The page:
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How Do I Start a Chronic Care Management Program?

If you’re just being introduced to chronic care management (CCM) you may be wondering if it’s time to consider setting up a chronic care management program. With several different chronic care management training resources available, it’s easy to learn the ins and outs of what CCM entails. And that’s important if you want to start a CCM program. In this blog, we explore CCM programs, how to get started, and other important information you need to do it the right way.

What Are the Steps to Starting a Chronic Care Management Program?

To get started with a CCM program, you’ll need to take several steps to make sure you not only reach the right patients. It’s important to comply with any Centers for Medicare and Medicaid Services (CMS) CCM requirements to get the most out of your program. This is especially true for those seeking reimbursement.

1. Understand Chronic Care Management and Develop a Plan

Chronic care management is the approach used by physicians to help patients that meet the requirements of two or more chronic conditions that will last 12 or more months or until death. The guidelines list several different conditions, such as diabetes, COPD, and hypertension. Once you explore the definitions and requirements set forth by CMS, you’ll be able to develop a plan. This strategy should go through the logistics of operating a CCM program as well as the resources required. It’s important to note that following the CMS guidelines and best practices will help you get the most out of your pro

2. Identify the Patients You Will Serve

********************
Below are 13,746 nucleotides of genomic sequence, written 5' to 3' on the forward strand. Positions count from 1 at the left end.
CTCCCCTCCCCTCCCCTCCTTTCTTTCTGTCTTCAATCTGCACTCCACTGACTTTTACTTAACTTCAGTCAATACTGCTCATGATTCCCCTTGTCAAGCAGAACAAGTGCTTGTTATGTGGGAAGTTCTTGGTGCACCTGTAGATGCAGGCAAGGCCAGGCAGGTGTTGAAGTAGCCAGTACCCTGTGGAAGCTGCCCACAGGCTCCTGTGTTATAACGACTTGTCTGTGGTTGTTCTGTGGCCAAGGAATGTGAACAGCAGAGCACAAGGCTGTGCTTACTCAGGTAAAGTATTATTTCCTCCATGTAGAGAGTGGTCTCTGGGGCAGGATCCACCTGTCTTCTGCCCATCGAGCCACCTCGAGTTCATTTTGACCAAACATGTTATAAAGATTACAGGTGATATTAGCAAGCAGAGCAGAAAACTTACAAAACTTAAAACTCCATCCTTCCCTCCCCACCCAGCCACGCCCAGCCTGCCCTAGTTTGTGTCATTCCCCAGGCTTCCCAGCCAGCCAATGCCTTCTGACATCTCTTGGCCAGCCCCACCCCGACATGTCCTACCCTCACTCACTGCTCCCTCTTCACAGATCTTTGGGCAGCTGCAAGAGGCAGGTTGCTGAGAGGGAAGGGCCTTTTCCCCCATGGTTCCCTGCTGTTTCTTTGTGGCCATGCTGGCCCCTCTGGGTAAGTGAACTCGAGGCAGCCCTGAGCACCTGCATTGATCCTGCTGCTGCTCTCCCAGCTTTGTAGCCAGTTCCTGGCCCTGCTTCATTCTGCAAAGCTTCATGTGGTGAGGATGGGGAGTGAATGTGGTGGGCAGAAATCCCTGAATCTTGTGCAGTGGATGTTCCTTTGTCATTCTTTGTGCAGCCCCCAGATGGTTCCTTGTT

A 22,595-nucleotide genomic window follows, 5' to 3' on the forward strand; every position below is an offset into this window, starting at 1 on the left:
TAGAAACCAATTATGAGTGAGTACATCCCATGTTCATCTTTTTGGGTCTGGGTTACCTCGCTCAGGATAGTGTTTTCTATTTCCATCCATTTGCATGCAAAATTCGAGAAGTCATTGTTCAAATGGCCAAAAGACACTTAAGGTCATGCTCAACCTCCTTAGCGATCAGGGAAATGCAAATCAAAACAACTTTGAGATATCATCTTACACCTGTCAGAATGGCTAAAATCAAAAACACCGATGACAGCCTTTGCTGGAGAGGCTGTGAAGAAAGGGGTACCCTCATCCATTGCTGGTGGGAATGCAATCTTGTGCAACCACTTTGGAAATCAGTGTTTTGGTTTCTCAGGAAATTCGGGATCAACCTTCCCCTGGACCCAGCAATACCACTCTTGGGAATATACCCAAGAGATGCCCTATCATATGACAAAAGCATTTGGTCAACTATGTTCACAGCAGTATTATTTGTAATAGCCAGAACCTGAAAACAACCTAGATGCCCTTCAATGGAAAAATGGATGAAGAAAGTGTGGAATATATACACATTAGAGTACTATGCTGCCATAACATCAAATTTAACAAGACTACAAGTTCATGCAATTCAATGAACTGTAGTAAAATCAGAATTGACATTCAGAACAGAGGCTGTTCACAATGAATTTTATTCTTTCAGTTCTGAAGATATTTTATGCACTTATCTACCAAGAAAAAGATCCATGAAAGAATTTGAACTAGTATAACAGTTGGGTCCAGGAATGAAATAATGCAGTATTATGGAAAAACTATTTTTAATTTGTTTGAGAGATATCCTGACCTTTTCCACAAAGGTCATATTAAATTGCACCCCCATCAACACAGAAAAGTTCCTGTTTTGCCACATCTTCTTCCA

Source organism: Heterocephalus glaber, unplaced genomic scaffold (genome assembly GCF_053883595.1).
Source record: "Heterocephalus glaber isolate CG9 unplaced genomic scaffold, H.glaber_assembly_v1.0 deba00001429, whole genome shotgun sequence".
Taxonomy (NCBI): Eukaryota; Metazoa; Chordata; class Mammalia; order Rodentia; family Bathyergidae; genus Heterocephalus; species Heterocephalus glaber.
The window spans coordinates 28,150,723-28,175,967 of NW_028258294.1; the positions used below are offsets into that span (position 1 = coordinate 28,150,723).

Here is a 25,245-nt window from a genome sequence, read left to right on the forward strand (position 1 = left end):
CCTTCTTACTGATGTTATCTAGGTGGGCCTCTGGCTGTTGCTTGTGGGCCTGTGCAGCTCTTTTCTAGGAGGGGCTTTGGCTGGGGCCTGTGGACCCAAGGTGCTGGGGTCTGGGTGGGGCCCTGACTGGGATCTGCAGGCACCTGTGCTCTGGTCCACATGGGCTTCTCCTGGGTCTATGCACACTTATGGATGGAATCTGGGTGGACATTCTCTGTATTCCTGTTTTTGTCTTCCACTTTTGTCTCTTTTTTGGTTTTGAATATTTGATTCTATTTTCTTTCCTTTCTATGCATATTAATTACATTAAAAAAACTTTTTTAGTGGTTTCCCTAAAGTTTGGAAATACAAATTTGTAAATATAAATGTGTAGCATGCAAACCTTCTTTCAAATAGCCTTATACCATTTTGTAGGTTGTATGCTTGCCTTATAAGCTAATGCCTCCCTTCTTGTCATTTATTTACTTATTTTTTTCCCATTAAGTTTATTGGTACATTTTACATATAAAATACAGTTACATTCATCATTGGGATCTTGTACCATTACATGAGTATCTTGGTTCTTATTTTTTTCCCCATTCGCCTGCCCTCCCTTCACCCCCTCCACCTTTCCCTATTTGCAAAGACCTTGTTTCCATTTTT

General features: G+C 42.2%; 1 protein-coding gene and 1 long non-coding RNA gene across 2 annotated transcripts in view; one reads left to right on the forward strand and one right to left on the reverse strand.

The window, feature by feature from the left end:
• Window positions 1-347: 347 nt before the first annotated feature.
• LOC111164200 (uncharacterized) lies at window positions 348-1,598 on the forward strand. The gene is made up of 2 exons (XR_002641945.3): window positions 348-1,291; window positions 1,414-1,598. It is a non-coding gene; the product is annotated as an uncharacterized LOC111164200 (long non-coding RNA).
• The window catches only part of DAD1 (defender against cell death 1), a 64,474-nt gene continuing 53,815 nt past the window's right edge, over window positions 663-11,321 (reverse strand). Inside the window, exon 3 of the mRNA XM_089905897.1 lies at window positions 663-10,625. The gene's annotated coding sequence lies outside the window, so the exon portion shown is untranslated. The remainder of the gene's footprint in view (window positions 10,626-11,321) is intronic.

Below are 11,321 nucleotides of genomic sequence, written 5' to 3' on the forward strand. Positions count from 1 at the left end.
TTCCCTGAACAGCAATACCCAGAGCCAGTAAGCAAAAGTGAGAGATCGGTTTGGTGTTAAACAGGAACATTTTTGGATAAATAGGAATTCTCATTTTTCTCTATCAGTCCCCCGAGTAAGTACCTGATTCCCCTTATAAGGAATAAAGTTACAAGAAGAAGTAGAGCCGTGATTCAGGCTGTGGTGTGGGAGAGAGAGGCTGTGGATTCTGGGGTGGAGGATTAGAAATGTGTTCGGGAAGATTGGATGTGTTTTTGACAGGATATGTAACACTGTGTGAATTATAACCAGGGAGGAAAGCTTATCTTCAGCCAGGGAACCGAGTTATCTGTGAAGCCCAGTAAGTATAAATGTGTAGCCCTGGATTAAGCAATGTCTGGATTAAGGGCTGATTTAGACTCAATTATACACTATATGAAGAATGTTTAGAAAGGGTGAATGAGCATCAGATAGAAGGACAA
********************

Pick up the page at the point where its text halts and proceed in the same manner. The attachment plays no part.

To find patients who would benefit from chronic care management, physicians should use their current database of electronic medical information. Ideally, your Electronic Health Record (EHR) should enable you to process patient eligibility and generate a report that you can use. Remember, patients will meet the criteria outlined by CMS if they are significantly at risk of death, acute exacerbation and/or decompensation, or functional decline due to two or more diseases. The next stage is to choose the candidates who are the best fit for treatment.

3. Educate and Enroll Patients

You must not only identify those qualifying patients but also secure their consent to participate in the program. You should be Informing them about the advantages of chronic care management in order for them to make an informed decision. Potential patients need to be aware of how the program operates and how it can affect their health. You should also emphasize that they are always free to refuse, transfer, or end their participation in the program. Give them a formal consent form to sign, indicating their want to take part in the program if they are interested.